Despite the treatment, as also was the case in the former patient, sufficient suppression of puberty characteristics and decline in serum testosterone levels were not achieved at 24 months of treatment (Table 2). Bicalutamide treatment was switched to ketoconazole (10 mg/kg/day) and anastrozole (2 mg/day) treatment was continued. Serum testosterone level declined to 10 ng/dL from 490 ng/dL on the third day of treatment. At the end of the first month of this combination treatment, as total testosterone level increased to 23 ng/dL, the ketoconazole dose was raised to 15 mg/kg/day. Gonadotropin levels were still in prepubertal ranges and total testosterone levels did never exceeded 23 ng/dL after the dose increment. At the 6th month of follow-up with ketoconazole and anastrozole, serum testosterone level was 15 ng/dL without any side effect and bone age was still appropriate for age 5.5 years.


Discussion

Testotoxicosis becomes usually symptomatic by 2-4 years of age; however, in some cases, the clinical signs and laboratory findings of puberty appear earlier (2,3). Teles et al (9) reported a healthy 10-month-old boy investigated because of an older brother with familial testotoxicosis. The same heterozygous mutation Thr577Ile was determined and the bone age was found to be advanced. In this patient, despite lack of virilization signs, cyproterone acetate was started at the age of 1.3 years in order to decrease testosterone levels and growth velocity. In our first patient, pubic hair development and penile enlargement had started at the age of six months and, to our knowledge, he is the youngest patient with virilization symptoms. We can speculate that this early and severe clinical aspect was related to the novel c.830G>T (p.S277I) mutation in the LHCGR gene.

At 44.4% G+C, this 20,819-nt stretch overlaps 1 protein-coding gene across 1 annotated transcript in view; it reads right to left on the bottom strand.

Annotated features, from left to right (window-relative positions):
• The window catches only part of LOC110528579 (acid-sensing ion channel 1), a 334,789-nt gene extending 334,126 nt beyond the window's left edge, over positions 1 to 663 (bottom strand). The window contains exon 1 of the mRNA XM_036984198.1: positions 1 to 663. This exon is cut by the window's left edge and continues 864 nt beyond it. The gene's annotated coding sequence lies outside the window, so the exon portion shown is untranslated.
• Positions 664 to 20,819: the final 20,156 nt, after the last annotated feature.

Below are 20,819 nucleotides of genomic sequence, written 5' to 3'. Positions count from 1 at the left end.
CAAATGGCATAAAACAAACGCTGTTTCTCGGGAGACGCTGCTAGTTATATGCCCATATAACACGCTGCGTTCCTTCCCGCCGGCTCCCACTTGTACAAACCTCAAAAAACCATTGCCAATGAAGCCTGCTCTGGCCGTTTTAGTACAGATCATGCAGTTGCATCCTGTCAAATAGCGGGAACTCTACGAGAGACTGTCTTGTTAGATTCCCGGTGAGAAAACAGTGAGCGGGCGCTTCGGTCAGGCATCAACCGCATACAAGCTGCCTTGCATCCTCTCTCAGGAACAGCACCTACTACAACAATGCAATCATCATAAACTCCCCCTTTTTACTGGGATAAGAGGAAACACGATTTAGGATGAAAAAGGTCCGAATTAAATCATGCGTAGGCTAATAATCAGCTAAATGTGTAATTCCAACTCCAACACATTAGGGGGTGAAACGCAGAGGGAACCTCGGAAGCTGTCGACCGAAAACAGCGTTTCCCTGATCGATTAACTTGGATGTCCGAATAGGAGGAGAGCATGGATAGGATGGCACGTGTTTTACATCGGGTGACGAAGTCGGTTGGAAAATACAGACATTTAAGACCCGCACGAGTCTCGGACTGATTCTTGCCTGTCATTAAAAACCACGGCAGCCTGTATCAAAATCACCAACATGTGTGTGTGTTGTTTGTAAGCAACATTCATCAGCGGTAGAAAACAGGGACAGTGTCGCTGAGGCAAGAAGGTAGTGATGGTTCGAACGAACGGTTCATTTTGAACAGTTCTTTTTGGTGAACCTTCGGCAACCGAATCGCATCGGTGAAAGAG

In patients with testotoxicosis, in addition to clinical and laboratory investigations, genetic analyses are beneficial for diagnosis and follow-up. Several mutations were reported in Caucasian, Afro-American and Brazilian populations. There has been genetic heterogeneity, but mutations were usually sited in exon 11 (3,4,8,9,10,11). However, further studies revealed that there were a considerable number of cases, especially sporadic forms, in which mutations were commonly sited in exons other than 11 (10,12). In patient 1, a novel mutation c.830G>T (p.S277I) (heterozygous) was determined in exon 9 of LHCGR gene and he is a sporadic case. According to his family history, patient 2 probably had familial testotoxicosis, but unfortunately, the other family members with probable testotoxicosis did not give permission for investigation. Our second patient and his mother had the mutation c.1118C>T (p.A373V) (heterozygous) previously reported by Gromoll et al (11) in 11 exon of LHCGR gene. Some studies have attempted to establish an association between phenotype and genotype (3,10,11). Signs of precocious puberty appeared at age 17 months in our patient 2, while the patient who had the same mutation and was reported by Gromoll et al (11) had signs at the age of 5 years. Although presentation ages were different, ketoconazole treatment was effective in both cases in the short term.